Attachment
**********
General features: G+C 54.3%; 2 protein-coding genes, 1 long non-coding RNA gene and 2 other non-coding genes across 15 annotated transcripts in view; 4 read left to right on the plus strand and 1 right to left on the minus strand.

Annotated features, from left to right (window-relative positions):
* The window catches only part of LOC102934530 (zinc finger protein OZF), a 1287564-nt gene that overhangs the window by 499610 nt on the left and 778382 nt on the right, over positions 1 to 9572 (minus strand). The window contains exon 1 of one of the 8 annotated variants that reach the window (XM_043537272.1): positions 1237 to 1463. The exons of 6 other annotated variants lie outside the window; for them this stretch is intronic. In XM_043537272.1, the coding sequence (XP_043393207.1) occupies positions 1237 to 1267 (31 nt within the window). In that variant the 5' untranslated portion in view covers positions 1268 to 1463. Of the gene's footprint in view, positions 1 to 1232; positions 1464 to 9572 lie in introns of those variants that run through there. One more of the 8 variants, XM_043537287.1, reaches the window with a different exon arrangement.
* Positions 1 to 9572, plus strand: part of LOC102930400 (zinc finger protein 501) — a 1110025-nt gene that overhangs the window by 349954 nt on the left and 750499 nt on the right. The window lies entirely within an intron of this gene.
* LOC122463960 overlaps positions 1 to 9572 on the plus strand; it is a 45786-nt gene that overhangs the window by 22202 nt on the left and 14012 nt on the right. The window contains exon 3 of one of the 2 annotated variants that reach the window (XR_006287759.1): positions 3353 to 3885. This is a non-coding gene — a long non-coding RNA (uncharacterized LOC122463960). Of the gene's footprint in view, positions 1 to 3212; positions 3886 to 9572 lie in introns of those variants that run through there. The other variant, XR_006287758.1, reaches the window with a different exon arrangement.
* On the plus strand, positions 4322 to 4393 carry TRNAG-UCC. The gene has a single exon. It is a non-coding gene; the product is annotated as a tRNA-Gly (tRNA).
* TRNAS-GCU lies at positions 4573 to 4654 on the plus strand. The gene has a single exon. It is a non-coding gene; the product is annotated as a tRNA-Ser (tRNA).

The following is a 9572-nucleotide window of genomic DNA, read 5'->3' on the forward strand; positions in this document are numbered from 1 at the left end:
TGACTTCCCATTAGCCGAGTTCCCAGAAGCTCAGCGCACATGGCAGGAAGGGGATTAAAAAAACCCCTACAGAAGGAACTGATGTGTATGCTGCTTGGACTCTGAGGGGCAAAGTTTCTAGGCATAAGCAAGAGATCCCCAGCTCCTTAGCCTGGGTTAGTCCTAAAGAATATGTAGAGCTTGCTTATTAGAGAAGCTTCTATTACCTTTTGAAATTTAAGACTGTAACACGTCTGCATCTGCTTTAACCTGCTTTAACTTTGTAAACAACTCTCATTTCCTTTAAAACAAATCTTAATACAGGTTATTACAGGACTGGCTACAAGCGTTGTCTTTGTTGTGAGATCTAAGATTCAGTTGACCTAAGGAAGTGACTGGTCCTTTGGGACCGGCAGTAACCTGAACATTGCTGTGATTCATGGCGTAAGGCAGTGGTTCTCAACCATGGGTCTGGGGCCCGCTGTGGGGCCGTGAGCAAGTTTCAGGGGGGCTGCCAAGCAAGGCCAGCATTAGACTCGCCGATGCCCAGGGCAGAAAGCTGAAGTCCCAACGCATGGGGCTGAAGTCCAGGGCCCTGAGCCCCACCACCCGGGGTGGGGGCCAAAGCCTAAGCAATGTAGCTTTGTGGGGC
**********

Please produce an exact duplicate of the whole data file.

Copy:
General features: G+C 54.3%; 2 protein-coding genes, 1 long non-coding RNA gene and 2 other non-coding genes across 15 annotated transcripts in view; 4 read left to right on the plus strand and 1 right to left on the minus strand.

Annotated features, from left to right (window-relative positions):
* The window catches only part of LOC102934530 (zinc finger protein OZF), a 1287564-nt gene that overhangs the window by 499610 nt on the left and 778382 nt on the right, over positions 1 to 9572 (minus strand). The window contains exon 1 of one of the 8 annotated variants that reach the window (XM_043537272.1): positions 1237 to 1463. The exons of 6 other annotated variants lie outside the window; for them this stretch is intronic. In XM_043537272.1, the coding sequence (XP_043393207.1) occupies positions 1237 to 1267 (31 nt within the window). In that variant the 5' untranslated portion in view covers positions 1268 to 1463. Of the gene's footprint in view, positions 1 to 1232; positions 1464 to 9572 lie in introns of those variants that run through there. One more of the 8 variants, XM_043537287.1, reaches the window with a different exon arrangement.
* Positions 1 to 9572, plus strand: part of LOC102930400 (zinc finger protein 501) — a 1110025-nt gene that overhangs the window by 349954 nt on the left and 750499 nt on the right. The window lies entirely within an intron of this gene.
* LOC122463960 overlaps positions 1 to 9572 on the plus strand; it is a 45786-nt gene that overhangs the window by 22202 nt on the left and 14012 nt on the right. The window contains exon 3 of one of the 2 annotated variants that reach the window (XR_006287759.1): positions 3353 to 3885. This is a non-coding gene — a long non-coding RNA (uncharacterized LOC122463960). Of the gene's footprint in view, positions 1 to 3212; positions 3886 to 9572 lie in introns of those variants that run through there. The other variant, XR_006287758.1, reaches the window with a different exon arrangement.
* On the plus strand, positions 4322 to 4393 carry TRNAG-UCC. The gene has a single exon. It is a non-coding gene; the product is annotated as a tRNA-Gly (tRNA).
* TRNAS-GCU lies at positions 4573 to 4654 on the plus strand. The gene has a single exon. It is a non-coding gene; the product is annotated as a tRNA-Ser (tRNA).

The following is a 9572-nucleotide window of genomic DNA, read 5'->3' on the forward strand; positions in this document are numbered from 1 at the left end:
TGACTTCCCATTAGCCGAGTTCCCAGAAGCTCAGCGCACATGGCAGGAAGGGGATTAAAAAAACCCCTACAGAAGGAACTGATGTGTATGCTGCTTGGACTCTGAGGGGCAAAGTTTCTAGGCATAAGCAAGAGATCCCCAGCTCCTTAGCCTGGGTTAGTCCTAAAGAATATGTAGAGCTTGCTTATTAGAGAAGCTTCTATTACCTTTTGAAATTTAAGACTGTAACACGTCTGCATCTGCTTTAACCTGCTTTAACTTTGTAAACAACTCTCATTTCCTTTAAAACAAATCTTAATACAGGTTATTACAGGACTGGCTACAAGCGTTGTCTTTGTTGTGAGATCTAAGATTCAGTTGACCTAAGGAAGTGACTGGTCCTTTGGGACCGGCAGTAACCTGAACATTGCTGTGATTCATGGCGTAAGGCAGTGGTTCTCAACCATGGGTCTGGGGCCCGCTGTGGGGCCGTGAGCAAGTTTCAGGGGGGCTGCCAAGCAAGGCCAGCATTAGACTCGCCGATGCCCAGGGCAGAAAGCTGAAGTCCCAACGCATGGGGCTGAAGTCCAGGGCCCTGAGCCCCACCACCCGGGGTGGGGGCCAAAGCCTAAGCAATGTAGCTTTGTGGGGC